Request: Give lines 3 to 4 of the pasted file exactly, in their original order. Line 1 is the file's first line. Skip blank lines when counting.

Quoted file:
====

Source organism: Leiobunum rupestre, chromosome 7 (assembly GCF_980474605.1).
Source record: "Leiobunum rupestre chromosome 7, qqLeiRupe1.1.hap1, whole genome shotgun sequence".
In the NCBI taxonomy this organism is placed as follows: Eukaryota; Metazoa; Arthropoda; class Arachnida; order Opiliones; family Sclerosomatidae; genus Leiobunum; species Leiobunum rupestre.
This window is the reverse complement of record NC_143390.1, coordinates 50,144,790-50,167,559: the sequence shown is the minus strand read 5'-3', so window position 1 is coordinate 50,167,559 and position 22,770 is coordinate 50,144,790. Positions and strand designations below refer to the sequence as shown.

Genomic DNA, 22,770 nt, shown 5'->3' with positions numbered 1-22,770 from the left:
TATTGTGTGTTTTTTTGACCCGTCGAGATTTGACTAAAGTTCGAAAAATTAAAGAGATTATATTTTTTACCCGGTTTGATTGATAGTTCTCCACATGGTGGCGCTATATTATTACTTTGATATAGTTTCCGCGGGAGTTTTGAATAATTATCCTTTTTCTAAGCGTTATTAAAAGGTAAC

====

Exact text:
In the NCBI taxonomy this organism is placed as follows: Eukaryota; Metazoa; Arthropoda; class Arachnida; order Opiliones; family Sclerosomatidae; genus Leiobunum; species Leiobunum rupestre.
This window is the reverse complement of record NC_143390.1, coordinates 50,144,790-50,167,559: the sequence shown is the minus strand read 5'-3', so window position 1 is coordinate 50,167,559 and position 22,770 is coordinate 50,144,790. Positions and strand designations below refer to the sequence as shown.